More Gains for Southern California Home Sales and Median Prices
June 13, 2012
La Jolla, CA---The Southland housing market continued its long, step-by-tiny-step trek back toward normalcy in May, when the median sale price rose year-over-year for the second consecutive month, reaching a 20-month high. Home sales increased across the region but the gains were highest in coastal areas, where move-up markets have picked up steam, a real estate information service reported.
The median price paid for a home in the six-county Southland rose last month to $295,000, up 1.7 percent from $290,000 in April and up 5.4 percent from $280,000 in May 2011, according to San Diego-based DataQuick.
Last month’s median was the highest since the median was $295,500 in September 2010. The year-over-year gain in the May median followed a 3.6 percent annual increase in April. Before then, the median had fallen year-over-year for 13 straight months.
The rise in the median price is the result of higher demand and two other trends. First, there’s been a significant drop in the share of transactions that are foreclosed properties, which tend to sell at a discount and be concentrated in lower-cost areas. Second, a greater portion of sales are occurring in the higher-cost coastal markets. Last month, for example, sales in San Diego, Orange, Los Angeles and Ventura counties represented about 70 percent of all activity, up from 67.6 percent a year ago.
Last month’s total Southland sales rose nearly 21 percent compared with a year ago, and activity increased across the home-price spectrum. But the gains were strongest above $300,000. The volume of transactions in lower-cost markets has been restrained by, among other things, the dwindling inventories of homes for sale, especially foreclosures.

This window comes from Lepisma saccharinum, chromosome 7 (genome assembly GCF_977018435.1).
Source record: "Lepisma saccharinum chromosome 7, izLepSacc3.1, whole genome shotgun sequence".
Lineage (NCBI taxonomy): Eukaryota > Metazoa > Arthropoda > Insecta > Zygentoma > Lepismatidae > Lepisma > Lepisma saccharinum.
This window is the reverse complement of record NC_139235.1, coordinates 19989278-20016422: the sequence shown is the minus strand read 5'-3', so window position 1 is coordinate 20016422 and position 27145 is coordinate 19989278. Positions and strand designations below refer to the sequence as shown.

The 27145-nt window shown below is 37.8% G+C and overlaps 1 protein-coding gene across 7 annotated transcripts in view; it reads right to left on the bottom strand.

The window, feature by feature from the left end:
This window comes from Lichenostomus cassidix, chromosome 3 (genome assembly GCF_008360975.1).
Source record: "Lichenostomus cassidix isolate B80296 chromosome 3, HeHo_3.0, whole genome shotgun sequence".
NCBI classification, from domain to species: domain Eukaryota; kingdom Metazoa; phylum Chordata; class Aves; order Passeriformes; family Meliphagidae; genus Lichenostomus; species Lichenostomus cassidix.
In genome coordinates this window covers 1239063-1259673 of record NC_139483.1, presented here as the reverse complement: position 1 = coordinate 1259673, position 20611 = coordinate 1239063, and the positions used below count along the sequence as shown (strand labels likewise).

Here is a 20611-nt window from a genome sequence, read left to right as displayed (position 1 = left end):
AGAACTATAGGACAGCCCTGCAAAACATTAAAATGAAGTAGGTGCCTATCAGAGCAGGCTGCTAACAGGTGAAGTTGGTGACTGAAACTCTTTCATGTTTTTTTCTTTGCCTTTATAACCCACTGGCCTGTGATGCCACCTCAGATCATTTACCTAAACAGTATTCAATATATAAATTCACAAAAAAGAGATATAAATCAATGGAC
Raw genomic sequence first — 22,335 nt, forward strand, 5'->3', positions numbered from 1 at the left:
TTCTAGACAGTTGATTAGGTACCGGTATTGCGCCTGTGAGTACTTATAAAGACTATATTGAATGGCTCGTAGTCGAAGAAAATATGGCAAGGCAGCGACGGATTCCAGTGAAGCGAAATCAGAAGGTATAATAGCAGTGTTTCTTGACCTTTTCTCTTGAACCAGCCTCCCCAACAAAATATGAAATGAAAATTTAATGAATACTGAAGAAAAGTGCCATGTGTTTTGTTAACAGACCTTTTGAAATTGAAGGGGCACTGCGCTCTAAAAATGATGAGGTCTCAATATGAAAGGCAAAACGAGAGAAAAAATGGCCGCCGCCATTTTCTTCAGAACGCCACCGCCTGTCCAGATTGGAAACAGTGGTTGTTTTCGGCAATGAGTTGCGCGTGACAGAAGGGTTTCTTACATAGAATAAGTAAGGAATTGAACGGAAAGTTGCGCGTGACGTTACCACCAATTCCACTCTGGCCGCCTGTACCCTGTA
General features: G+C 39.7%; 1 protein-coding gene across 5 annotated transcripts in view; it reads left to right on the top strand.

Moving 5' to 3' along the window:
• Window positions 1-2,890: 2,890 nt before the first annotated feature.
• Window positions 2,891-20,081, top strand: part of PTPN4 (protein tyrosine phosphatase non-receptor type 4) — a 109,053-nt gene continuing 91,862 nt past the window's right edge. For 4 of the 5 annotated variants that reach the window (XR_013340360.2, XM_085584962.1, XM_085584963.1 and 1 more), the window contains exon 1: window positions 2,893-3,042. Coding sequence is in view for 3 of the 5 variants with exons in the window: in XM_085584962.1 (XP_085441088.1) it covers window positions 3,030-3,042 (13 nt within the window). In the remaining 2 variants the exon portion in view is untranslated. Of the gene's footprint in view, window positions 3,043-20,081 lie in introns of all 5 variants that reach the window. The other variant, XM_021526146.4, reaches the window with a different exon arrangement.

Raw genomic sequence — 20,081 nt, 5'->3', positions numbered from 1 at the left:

The number of Southern California homes sold in May for less than $200,000 rose 7.0 percent from a year earlier, while the number that sold for $200,000 to $400,000 increased 18.9 percent. Sales between $300,000 and $800,000 – a range that would include many move-up buyers – jumped 23.1 percent year-over-year. Sales over $800,000 rose 11.8 percent from May 2011.
"The market is being slowly nursed back to health by low interest rates, a modestly improved economy and, we suspect, a widening sense that the housing sector is at or near bottom. There’s still plenty of uncertainty swirling around out there. But it looks like more move-up buyers are concluding it makes sense in the long run to sell their homes now, even when it's hard to swallow the price. The upside for many is a good deal on the next house, and the ability to lock in both a killer mortgage rate and a relatively low property tax base,” said John Walsh, DataQuick president.
Last month’s $295,000 median sale price was 41.6 percent below the $505,000 peak in mid 2007. It was 19.4 percent above the Southland’s low point for the current real estate cycle – $247,000 in April 2009.
In May, a total of 22,192 new and resale houses and condos sold in Los Angeles, Riverside, San Diego, Ventura, San Bernardino and Orange counties. That was up 15.1 percent from 19,284 in April, and up 20.6 percent from 18,394 in May 2011.
Home sales typically rise between April and May, with that increase averaging 6.7 percent since 1988, when DataQuick’s statistics begin.
On a year-over-year basis, Southland home sales have increased for five consecutive months, with last month’s 20.6 percent annual gain the largest in the series. Sales have also increased year-over-year in nine out of the last ten months. Still, last month’s sales were 14.5 percent lower than the average sales tally for all the months of May since 1988.
The month-to-month and year-over-year increases in sales last month would not have been as great if this May hadn’t had one extra business day on which sales could close. While last month had 22 business days, this April and May 2011 had 21 business days.
Last month 22.4 percent of all Southland sales were for $500,000 or more, up from 21.0 percent in both April and a year earlier. May’s share of sales above $500,000 was the highest since July 2010, when they also made up 22.4 percent of the market. The low point for $500,000-plus sales was in January 2009, when only 13.8 percent of sales crossed that threshold. Over the past decade, a monthly average of about 28 percent of homes sold for $500,000 or more.